Ingredients

Budae jjigae is still popular in South Korea, and the dish often incorporates such more modern ingredients such as instant ramen noodles and even sliced American cheese. Other ingredients may include ground beef, beans, minari, green onions, ddeok, tofu, chili peppers, kimchi, garlic, mushrooms and onions. Budae jjigae is still popular in South Korea, and the dish often incorporates such more modern ingredients such as instant ramen noodles and even sliced American cheese. Other ingredients may include ground beef, beans, minari, green onions, ddeok, tofu, chili peppers, kimchi, garlic, mushrooms and onions.

  • 1 tin Spam (I use Spam Lite - I prefer it as it has less salt), sliced + The city of Uijeongbu, which is north of Seoul and has many army bases, is famous for its budae jjigae.
  • 4 frankfurters/wieners, sliced on the diagonal
  • 3 spring onions, cut into large pieces
  • 1 package Shin Ramyun
  • 1 heaped tbsp gochujang (Korean chili paste)
  • 6-7 leaves of Chinese cabbage (aka Chinese leaf), cut into large pieces
  • Other lovely things that can be added:
  • Potato slices
  • Tteok (Korean rice cakes)
  • Mushrooms, all sorts
  • Kimchi
  • ground beef

[4]

Recipe

  • Start with a base of gochujang (Korean red pepper paste) mixed with minced garlic and onion. You can also use a jarred red paste. jjigae.[5] The spicy flavor can differ from quantity of red sauces.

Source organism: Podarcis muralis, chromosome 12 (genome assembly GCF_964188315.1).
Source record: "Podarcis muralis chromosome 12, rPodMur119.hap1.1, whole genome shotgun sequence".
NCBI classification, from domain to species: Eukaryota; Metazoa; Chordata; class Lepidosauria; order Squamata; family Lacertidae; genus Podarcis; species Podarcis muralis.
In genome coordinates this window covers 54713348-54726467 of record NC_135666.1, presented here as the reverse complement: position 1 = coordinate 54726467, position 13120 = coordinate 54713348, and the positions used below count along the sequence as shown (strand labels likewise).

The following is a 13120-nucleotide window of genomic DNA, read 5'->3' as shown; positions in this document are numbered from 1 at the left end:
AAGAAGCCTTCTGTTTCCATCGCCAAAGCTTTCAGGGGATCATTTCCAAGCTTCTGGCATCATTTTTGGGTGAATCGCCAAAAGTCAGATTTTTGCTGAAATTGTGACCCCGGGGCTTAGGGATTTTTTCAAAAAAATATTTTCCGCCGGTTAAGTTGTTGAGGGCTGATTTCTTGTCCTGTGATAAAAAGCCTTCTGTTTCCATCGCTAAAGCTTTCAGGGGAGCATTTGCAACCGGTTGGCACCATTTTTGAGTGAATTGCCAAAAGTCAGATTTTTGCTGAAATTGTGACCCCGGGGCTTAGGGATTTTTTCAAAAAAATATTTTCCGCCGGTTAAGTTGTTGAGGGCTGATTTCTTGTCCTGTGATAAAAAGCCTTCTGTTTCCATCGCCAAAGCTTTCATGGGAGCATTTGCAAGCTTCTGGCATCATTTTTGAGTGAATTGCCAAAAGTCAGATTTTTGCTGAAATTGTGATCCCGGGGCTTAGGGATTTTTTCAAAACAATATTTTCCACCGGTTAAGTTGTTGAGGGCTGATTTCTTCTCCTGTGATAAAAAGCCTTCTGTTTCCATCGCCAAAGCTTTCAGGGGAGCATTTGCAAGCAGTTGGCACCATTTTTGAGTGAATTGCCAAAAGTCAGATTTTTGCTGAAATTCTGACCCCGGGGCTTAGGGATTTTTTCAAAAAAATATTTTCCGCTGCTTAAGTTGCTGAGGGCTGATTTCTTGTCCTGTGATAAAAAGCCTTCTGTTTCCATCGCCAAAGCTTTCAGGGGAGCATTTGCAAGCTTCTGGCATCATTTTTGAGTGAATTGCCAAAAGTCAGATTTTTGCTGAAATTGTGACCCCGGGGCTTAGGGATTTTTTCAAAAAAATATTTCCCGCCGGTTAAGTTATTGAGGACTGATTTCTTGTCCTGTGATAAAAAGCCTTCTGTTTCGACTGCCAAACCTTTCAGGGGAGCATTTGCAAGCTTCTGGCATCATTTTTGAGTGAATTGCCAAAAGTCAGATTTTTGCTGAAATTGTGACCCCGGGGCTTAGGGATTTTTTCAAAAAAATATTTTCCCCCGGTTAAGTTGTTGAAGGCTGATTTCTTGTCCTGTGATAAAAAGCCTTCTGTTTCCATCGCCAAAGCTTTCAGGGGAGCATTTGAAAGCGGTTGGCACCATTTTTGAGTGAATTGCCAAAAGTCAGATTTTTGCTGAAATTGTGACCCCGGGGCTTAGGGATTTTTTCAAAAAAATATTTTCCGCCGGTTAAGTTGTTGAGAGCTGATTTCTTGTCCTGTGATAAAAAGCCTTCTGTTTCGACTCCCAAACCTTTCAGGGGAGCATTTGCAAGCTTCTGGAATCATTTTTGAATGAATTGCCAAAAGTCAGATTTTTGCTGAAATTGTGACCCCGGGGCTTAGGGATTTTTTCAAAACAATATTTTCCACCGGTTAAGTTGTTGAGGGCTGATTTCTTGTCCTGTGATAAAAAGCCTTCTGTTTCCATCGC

• Add water, but not too much. Turn the heat to high. Stir it continuously.
  • Then, put into the pot altogether with chopped onion, garlic. Include some sliced leeks if you have some. It can help your taste more impressive on your try.
  • At this point, prepare for meats. The tradition is hot dogs and spam. But it never limits those of ingredients.
  • It’s the very time you should add the vegetables. If you put into vegetables first, they are easily softened and lose shape. Tofu is neccessary item.
  • Bring in some noodles. This is almost ending recipe. Ramen noodles (Korean: Ramyeon 라면) are popular, as are clear Korean noodles. If the water is already gone considerably, add more not to be too salty.

Anju

The dish is also referred to as Johnson Tang (존슨탕), combining the surname of Lyndon B. Johnson and tang (탕 / 湯) a word meaning soup.[6]

It roles deeply as an anju, which means side dish drinking alchols in Korea. Because of its taste, many people like to have budae jjigae with soju. In fact, it is fine to add soju into soup. But don't have it too much as it has 340 kcal for one person.[7]


See also

References

External links